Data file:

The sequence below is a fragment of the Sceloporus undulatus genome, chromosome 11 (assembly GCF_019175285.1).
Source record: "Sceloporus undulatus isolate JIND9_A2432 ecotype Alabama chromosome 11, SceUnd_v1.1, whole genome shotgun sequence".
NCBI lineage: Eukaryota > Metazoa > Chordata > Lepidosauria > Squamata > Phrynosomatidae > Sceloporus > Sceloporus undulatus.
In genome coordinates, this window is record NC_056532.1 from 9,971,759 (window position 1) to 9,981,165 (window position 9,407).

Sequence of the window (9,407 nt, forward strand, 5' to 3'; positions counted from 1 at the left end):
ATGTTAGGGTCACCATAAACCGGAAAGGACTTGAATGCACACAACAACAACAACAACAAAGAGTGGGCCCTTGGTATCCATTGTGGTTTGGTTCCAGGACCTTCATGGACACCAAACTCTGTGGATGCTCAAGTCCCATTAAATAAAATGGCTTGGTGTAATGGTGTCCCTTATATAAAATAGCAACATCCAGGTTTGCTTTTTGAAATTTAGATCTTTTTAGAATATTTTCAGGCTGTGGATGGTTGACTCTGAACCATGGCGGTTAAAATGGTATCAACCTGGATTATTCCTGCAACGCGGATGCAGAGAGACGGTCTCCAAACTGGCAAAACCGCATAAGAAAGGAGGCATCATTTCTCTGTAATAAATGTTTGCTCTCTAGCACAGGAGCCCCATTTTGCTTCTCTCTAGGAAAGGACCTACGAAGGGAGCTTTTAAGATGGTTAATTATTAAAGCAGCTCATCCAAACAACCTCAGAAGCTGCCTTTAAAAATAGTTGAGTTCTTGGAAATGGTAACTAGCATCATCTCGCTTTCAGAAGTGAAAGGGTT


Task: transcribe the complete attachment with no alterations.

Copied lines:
The sequence below is a fragment of the Sceloporus undulatus genome, chromosome 11 (assembly GCF_019175285.1).
Source record: "Sceloporus undulatus isolate JIND9_A2432 ecotype Alabama chromosome 11, SceUnd_v1.1, whole genome shotgun sequence".
NCBI lineage: Eukaryota > Metazoa > Chordata > Lepidosauria > Squamata > Phrynosomatidae > Sceloporus > Sceloporus undulatus.
In genome coordinates, this window is record NC_056532.1 from 9,971,759 (window position 1) to 9,981,165 (window position 9,407).

Sequence of the window (9,407 nt, forward strand, 5' to 3'; positions counted from 1 at the left end):
ATGTTAGGGTCACCATAAACCGGAAAGGACTTGAATGCACACAACAACAACAACAACAAAGAGTGGGCCCTTGGTATCCATTGTGGTTTGGTTCCAGGACCTTCATGGACACCAAACTCTGTGGATGCTCAAGTCCCATTAAATAAAATGGCTTGGTGTAATGGTGTCCCTTATATAAAATAGCAACATCCAGGTTTGCTTTTTGAAATTTAGATCTTTTTAGAATATTTTCAGGCTGTGGATGGTTGACTCTGAACCATGGCGGTTAAAATGGTATCAACCTGGATTATTCCTGCAACGCGGATGCAGAGAGACGGTCTCCAAACTGGCAAAACCGCATAAGAAAGGAGGCATCATTTCTCTGTAATAAATGTTTGCTCTCTAGCACAGGAGCCCCATTTTGCTTCTCTCTAGGAAAGGACCTACGAAGGGAGCTTTTAAGATGGTTAATTATTAAAGCAGCTCATCCAAACAACCTCAGAAGCTGCCTTTAAAAATAGTTGAGTTCTTGGAAATGGTAACTAGCATCATCTCGCTTTCAGAAGTGAAAGGGTT